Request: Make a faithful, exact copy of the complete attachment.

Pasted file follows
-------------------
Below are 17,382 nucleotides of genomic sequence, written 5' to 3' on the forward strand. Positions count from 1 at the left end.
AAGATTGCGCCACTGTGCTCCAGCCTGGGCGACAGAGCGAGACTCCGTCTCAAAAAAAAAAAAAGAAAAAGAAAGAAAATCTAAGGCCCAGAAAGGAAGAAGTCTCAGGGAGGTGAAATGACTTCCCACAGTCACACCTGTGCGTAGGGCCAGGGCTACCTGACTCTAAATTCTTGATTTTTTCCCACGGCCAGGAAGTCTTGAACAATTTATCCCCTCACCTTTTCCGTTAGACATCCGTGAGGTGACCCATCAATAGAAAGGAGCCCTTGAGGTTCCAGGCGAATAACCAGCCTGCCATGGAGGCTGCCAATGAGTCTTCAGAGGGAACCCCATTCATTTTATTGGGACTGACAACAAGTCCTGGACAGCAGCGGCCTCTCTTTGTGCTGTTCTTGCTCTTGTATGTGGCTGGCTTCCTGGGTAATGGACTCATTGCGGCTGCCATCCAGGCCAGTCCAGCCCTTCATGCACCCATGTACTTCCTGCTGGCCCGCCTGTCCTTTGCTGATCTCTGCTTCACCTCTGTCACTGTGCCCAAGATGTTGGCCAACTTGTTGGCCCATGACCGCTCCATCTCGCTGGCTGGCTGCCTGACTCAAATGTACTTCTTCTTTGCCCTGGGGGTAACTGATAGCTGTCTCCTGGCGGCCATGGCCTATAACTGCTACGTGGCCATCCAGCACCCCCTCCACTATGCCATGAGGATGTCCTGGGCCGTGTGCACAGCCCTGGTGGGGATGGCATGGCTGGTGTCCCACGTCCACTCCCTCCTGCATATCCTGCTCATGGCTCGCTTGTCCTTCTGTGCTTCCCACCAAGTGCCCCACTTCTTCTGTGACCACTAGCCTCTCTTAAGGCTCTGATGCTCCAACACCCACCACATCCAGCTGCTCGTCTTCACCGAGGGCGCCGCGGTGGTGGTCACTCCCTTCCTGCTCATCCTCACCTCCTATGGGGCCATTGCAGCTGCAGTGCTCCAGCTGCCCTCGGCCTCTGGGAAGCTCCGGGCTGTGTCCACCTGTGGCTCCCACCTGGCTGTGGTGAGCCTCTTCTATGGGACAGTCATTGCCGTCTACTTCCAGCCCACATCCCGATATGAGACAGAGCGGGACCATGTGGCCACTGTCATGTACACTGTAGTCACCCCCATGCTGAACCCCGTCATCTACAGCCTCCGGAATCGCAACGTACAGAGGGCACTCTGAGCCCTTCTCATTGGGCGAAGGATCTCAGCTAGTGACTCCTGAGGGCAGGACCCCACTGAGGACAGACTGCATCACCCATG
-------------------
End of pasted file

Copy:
Below are 17,382 nucleotides of genomic sequence, written 5' to 3' on the forward strand. Positions count from 1 at the left end.
AAGATTGCGCCACTGTGCTCCAGCCTGGGCGACAGAGCGAGACTCCGTCTCAAAAAAAAAAAAAGAAAAAGAAAGAAAATCTAAGGCCCAGAAAGGAAGAAGTCTCAGGGAGGTGAAATGACTTCCCACAGTCACACCTGTGCGTAGGGCCAGGGCTACCTGACTCTAAATTCTTGATTTTTTCCCACGGCCAGGAAGTCTTGAACAATTTATCCCCTCACCTTTTCCGTTAGACATCCGTGAGGTGACCCATCAATAGAAAGGAGCCCTTGAGGTTCCAGGCGAATAACCAGCCTGCCATGGAGGCTGCCAATGAGTCTTCAGAGGGAACCCCATTCATTTTATTGGGACTGACAACAAGTCCTGGACAGCAGCGGCCTCTCTTTGTGCTGTTCTTGCTCTTGTATGTGGCTGGCTTCCTGGGTAATGGACTCATTGCGGCTGCCATCCAGGCCAGTCCAGCCCTTCATGCACCCATGTACTTCCTGCTGGCCCGCCTGTCCTTTGCTGATCTCTGCTTCACCTCTGTCACTGTGCCCAAGATGTTGGCCAACTTGTTGGCCCATGACCGCTCCATCTCGCTGGCTGGCTGCCTGACTCAAATGTACTTCTTCTTTGCCCTGGGGGTAACTGATAGCTGTCTCCTGGCGGCCATGGCCTATAACTGCTACGTGGCCATCCAGCACCCCCTCCACTATGCCATGAGGATGTCCTGGGCCGTGTGCACAGCCCTGGTGGGGATGGCATGGCTGGTGTCCCACGTCCACTCCCTCCTGCATATCCTGCTCATGGCTCGCTTGTCCTTCTGTGCTTCCCACCAAGTGCCCCACTTCTTCTGTGACCACTAGCCTCTCTTAAGGCTCTGATGCTCCAACACCCACCACATCCAGCTGCTCGTCTTCACCGAGGGCGCCGCGGTGGTGGTCACTCCCTTCCTGCTCATCCTCACCTCCTATGGGGCCATTGCAGCTGCAGTGCTCCAGCTGCCCTCGGCCTCTGGGAAGCTCCGGGCTGTGTCCACCTGTGGCTCCCACCTGGCTGTGGTGAGCCTCTTCTATGGGACAGTCATTGCCGTCTACTTCCAGCCCACATCCCGATATGAGACAGAGCGGGACCATGTGGCCACTGTCATGTACACTGTAGTCACCCCCATGCTGAACCCCGTCATCTACAGCCTCCGGAATCGCAACGTACAGAGGGCACTCTGAGCCCTTCTCATTGGGCGAAGGATCTCAGCTAGTGACTCCTGAGGGCAGGACCCCACTGAGGACAGACTGCATCACCCATG